Hurricane Matthew strengthens as it heads to U.S. - Trade Only Today

Hurricane Matthew strengthens as it heads to U.S.

Hurricane Matthew continued to strengthen this morning as it inched toward the United States.
Author:
Publish date:
The Weather Channel predicted that the storm surge from Hurricane Matthew will be as high as nine feet from Melbourne, Fla., to Savannah, Ga.

The Weather Channel predicted that the storm surge from Hurricane Matthew will be as high as nine feet from Melbourne, Fla., to Savannah, Ga.

Hurricane Matthew continued to strengthen this morning as it inched toward the United States, where more than a million people were evacuating South Atlantic coastal communities.

People were fleeing Florida, Georgia and South Carolina after Matthew, which had already swept through Haiti and brushed Cuba, began to pummel the Bahamas.

Tropical storm conditions were expected in Florida as early as this morning before the slow-moving Matthew takes a turn to the north-northwest and approaches the east coast of the state's peninsula by Friday, the National Hurricane Center said.

Florida Gov. Rick Scott pleaded with residents to follow evacuation orders, according to NBC News.

"Do not surf. Do not go on the beach. This will kill you," he said at a press conference today. "There is no reason not to leave."

Scott activated 2,500 members of the National Guard and warned Floridians that projected winds of 100 to 150 mph will destroy houses and "millions will lose power, possibly for a long period of time.”

The storm is expected to produce a life-threatening storm surge, damaging winds and flooding rainfall, according to The Weather Channel.

Matthew was expected to strike Florida’s peninsula and southeastern Georgia late today and Friday, and possibly linger into Saturday in northeastern Florida. The eastern Carolinas were expected to see effects from Matthew later Friday to Saturday, and possibly into Sunday.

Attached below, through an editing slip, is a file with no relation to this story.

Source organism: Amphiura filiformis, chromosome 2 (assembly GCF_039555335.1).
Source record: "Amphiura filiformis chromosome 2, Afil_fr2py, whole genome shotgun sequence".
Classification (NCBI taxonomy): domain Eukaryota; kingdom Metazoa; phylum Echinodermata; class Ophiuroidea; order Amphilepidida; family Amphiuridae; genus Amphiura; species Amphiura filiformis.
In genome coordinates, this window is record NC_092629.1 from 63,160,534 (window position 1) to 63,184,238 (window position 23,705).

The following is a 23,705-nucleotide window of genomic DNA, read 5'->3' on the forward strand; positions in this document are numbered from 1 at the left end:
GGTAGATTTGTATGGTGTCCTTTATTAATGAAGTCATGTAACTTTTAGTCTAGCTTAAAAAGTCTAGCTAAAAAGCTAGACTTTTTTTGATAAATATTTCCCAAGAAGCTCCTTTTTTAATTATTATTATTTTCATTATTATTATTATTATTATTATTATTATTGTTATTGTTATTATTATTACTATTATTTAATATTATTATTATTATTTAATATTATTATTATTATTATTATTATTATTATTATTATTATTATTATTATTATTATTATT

If the peak surge coincides with high tide, water levels could reach the following levels, according to the National Hurricane Center:

  • Sebastian Inlet, Florida, to the Savannah River, Georgia: 6 to 9 feet above ground level
  • Deerfield Beach, Florida, to the Sebastian Inlet, Florida: 3 to 5 feet above ground level
  • Savannah River, Georgia, to South Santee River, South Carolina: 3 to 5 feet above ground level
  • Virginia Key, Florida, to Deerfield Beach, Florida: 1 to 2 feet above ground level

Hurricane-force winds — 74-plus mph — are likely along Florida's east coast, starting tonight, and potentially north of there in coastal parts of Georgia and the Carolinas Friday into Saturday.

The greatest chance of destructive hurricane-force winds is along Florida's east coast. Damaging winds are likely to occur no matter whether the center of Matthew makes landfall or stays just offshore. The strength of the winds will depend on how close the eyewall passes to the coast.

Matthew is forecast to be a major hurricane (Category 3 or stronger) when it moves near Florida's east coast, so extreme damage from winds of more than 100 mph is very possible.

The National Weather Service said in a local statement that widespread extensive to devastating wind effects will be felt along the coast.

A graphic from The National Weather Service depicts Matthew’s hurricane-force wind potential.

A graphic from The National Weather Service depicts Matthew’s hurricane-force wind potential.

The heaviest rainfall totals, possibly ranging from 5 to 12 inches, are likely to be confined to the immediate coast, from Florida to eastern North Carolina. There is a potential for even heavier rainfall if Matthew makes landfall.

Though it was once predicted to head for the Northeast, meteorologists now expect Matthew to veer away from the coastal Carolinas on Sunday.

Related

E-nnovation Lab to expand at 2018 Metstrade show

The growing demand for hybrid and electric engines is becoming more apparent within the leisure marine market, prompting Metstrade to introduce the E-nnovation Lab platform for electric propulsion technology.

Aluminum, tow boats lead moderate growth in May

Boat registrations were up 2.1 percent in May in the main powerboat categories, and rose 3.2 percent in all categories, according to preliminary data from Statistical Surveys Inc., a Michigan company that tracks new boat registrations.

Retaliatory tariffs on boats to EU start today

The 25 percent tariff the EU announced Wednesday on U.S.-built boats kicks in today, and a 10 percent tariff on boats sold to Canada will start July 1, prompting boatbuilders to worry they will lose sales to those countries.